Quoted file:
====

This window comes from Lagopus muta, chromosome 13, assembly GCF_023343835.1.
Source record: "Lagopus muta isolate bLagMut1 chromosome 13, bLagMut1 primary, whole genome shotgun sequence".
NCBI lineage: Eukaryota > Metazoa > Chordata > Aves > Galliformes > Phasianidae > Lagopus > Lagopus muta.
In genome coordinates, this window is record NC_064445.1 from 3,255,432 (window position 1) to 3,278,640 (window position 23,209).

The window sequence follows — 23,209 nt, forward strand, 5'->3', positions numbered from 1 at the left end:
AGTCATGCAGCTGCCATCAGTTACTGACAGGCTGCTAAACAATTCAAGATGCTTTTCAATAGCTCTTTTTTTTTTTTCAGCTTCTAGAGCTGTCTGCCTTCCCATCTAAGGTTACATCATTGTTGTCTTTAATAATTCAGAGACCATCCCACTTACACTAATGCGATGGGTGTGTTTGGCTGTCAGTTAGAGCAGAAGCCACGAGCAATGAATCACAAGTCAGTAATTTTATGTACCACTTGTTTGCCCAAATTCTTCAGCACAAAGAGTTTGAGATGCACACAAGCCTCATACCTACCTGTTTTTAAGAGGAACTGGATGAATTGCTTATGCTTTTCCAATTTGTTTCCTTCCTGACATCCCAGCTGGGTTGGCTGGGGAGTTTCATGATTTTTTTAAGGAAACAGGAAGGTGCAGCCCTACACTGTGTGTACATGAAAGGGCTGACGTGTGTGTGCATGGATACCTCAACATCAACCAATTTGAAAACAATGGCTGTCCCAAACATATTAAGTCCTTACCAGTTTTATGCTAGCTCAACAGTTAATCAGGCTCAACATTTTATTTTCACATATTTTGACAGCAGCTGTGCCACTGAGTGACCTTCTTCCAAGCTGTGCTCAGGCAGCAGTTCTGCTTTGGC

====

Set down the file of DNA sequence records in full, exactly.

This window comes from Lagopus muta, chromosome 13, assembly GCF_023343835.1.
Source record: "Lagopus muta isolate bLagMut1 chromosome 13, bLagMut1 primary, whole genome shotgun sequence".
NCBI lineage: Eukaryota > Metazoa > Chordata > Aves > Galliformes > Phasianidae > Lagopus > Lagopus muta.
In genome coordinates, this window is record NC_064445.1 from 3,255,432 (window position 1) to 3,278,640 (window position 23,209).

The window sequence follows — 23,209 nt, forward strand, 5'->3', positions numbered from 1 at the left end:
AGTCATGCAGCTGCCATCAGTTACTGACAGGCTGCTAAACAATTCAAGATGCTTTTCAATAGCTCTTTTTTTTTTTTCAGCTTCTAGAGCTGTCTGCCTTCCCATCTAAGGTTACATCATTGTTGTCTTTAATAATTCAGAGACCATCCCACTTACACTAATGCGATGGGTGTGTTTGGCTGTCAGTTAGAGCAGAAGCCACGAGCAATGAATCACAAGTCAGTAATTTTATGTACCACTTGTTTGCCCAAATTCTTCAGCACAAAGAGTTTGAGATGCACACAAGCCTCATACCTACCTGTTTTTAAGAGGAACTGGATGAATTGCTTATGCTTTTCCAATTTGTTTCCTTCCTGACATCCCAGCTGGGTTGGCTGGGGAGTTTCATGATTTTTTTAAGGAAACAGGAAGGTGCAGCCCTACACTGTGTGTACATGAAAGGGCTGACGTGTGTGTGCATGGATACCTCAACATCAACCAATTTGAAAACAATGGCTGTCCCAAACATATTAAGTCCTTACCAGTTTTATGCTAGCTCAACAGTTAATCAGGCTCAACATTTTATTTTCACATATTTTGACAGCAGCTGTGCCACTGAGTGACCTTCTTCCAAGCTGTGCTCAGGCAGCAGTTCTGCTTTGGC